Take the work out of Excel's CONCATENATE Formula

Excel's CONCATENATE formula is widely used to combine the contents of multiple cells. However when dealing with a long range of cells, you need to spend quite a bit of time keying in the cells references and connectors. If you want to combine the contents of cells A1 through P1 it's necessary to enter:

=CONCATENATE(A1&" "&B1&" "&C1&" "&D1&" "&E1&" "&F1&" "&G1&" "&H1&" "&I1&" "&J1&" "&K1&" "&L1&" "&M1&" "&N1&" "&O1&" "&P1)

On a busy day, tedious little tasks like this will keep you in the office far longer into the night than you want to be. Excel does not allow a range of cells to be selected like this:


. . . this will just result in #VALUE! error.

Pearson Software Consulting has posted a Visual Basic code to its site which will allow this shortcoming to be overcome. See: http://www.cpearson.com/excel/stringconcatenation.aspx Press ALT + F11 and in Visual Basic right click on VBA project and insert the below code in new module. Save and close. Now you can simply type in:

=StringConcat(" ",A1:P1)

. . . and get the same result as the CONCATENATE formula which references each cell in the specificed range.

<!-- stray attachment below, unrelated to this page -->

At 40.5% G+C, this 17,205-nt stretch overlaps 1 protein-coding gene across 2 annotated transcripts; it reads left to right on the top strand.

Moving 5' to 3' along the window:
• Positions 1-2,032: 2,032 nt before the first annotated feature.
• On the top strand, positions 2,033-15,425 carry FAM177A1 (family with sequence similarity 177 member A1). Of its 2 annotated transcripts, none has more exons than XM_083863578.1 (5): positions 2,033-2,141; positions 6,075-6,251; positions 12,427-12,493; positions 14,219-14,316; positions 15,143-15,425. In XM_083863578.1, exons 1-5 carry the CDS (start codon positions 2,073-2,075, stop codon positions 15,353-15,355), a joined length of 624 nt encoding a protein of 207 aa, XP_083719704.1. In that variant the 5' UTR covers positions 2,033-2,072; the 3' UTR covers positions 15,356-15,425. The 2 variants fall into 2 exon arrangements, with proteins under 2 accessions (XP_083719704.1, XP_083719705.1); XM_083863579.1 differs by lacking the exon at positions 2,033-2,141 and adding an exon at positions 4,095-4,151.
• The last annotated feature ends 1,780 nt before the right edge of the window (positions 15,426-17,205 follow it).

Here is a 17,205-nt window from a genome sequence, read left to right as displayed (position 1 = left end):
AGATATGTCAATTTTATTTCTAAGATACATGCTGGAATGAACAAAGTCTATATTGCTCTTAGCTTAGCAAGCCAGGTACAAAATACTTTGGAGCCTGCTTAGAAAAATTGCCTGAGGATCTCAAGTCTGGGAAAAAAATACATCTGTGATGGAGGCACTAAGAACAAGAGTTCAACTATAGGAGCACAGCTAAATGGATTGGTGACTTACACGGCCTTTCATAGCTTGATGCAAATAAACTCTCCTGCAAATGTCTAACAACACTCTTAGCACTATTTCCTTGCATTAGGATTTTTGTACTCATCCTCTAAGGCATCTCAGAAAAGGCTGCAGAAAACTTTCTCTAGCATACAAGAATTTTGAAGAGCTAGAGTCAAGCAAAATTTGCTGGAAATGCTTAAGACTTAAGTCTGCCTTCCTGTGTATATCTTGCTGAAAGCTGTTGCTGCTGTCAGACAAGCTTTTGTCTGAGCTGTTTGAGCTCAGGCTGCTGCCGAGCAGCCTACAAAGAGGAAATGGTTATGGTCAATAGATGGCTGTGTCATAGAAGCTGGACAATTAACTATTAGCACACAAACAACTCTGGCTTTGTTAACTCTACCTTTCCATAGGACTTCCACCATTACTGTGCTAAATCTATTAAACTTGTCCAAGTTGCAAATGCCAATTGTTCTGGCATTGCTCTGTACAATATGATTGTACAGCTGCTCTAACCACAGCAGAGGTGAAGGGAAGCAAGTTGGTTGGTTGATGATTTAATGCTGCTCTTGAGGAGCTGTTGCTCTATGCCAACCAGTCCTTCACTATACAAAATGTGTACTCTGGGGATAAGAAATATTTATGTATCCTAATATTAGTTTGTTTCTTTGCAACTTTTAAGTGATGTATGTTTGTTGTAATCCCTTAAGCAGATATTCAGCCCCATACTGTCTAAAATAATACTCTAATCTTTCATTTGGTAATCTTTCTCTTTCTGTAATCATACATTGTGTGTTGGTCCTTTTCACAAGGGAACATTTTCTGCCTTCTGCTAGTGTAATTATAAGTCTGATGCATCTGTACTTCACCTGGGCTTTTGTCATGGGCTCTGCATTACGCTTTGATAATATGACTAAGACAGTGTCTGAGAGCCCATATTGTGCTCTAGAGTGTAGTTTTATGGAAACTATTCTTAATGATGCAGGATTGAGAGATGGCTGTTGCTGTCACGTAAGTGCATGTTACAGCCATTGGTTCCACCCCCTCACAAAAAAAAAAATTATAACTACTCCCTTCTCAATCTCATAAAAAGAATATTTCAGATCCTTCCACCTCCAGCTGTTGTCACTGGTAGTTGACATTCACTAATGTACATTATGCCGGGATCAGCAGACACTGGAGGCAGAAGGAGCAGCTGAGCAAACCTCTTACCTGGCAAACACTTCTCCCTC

Function StringConcat(Sep As String, ParamArray Args()) As Variant


' StringConcat

' By Chip Pearson, chip@cpearson.com, www.cpearson.com

' www.cpearson.com/Excel/stringconcatenation.aspx

' This function concatenates all the elements in the Args array,

' delimited by the Sep character, into a single string. This function

' can be used in an array formula. There is a VBA imposed limit that

' a string in a passed in array (e.g., calling this function from

' an array formula in a worksheet cell) must be less than 256 characters.

' See the comments at STRING TOO LONG HANDLING for details.


Dim S As String

Dim N As Long

Dim M As Long

Dim R As Range

Dim NumDims As Long

Dim LB As Long

Dim IsArrayAlloc As Boolean


' If no parameters were passed in, return

' vbNullString.


If UBound(Args) - LBound(Args) + 1 = 0 Then

StringConcat = vbNullString

Exit Function

End If

For N = LBound(Args) To UBound(Args)


' Loop through the Args


If IsObject(Args(N)) = True Then



' If we have an object, ensure it

' it a Range. The Range object

' is the only type of object we'll

' work with. Anything else causes

' a #VALUE error.


If TypeOf Args(N) Is Excel.Range Then


' If it is a Range, loop through the

' cells and create append the elements

' to the string S.


For Each R In Args(N).Cells

If Len(R.Text) > 0 Then

S = S & R.Text & Sep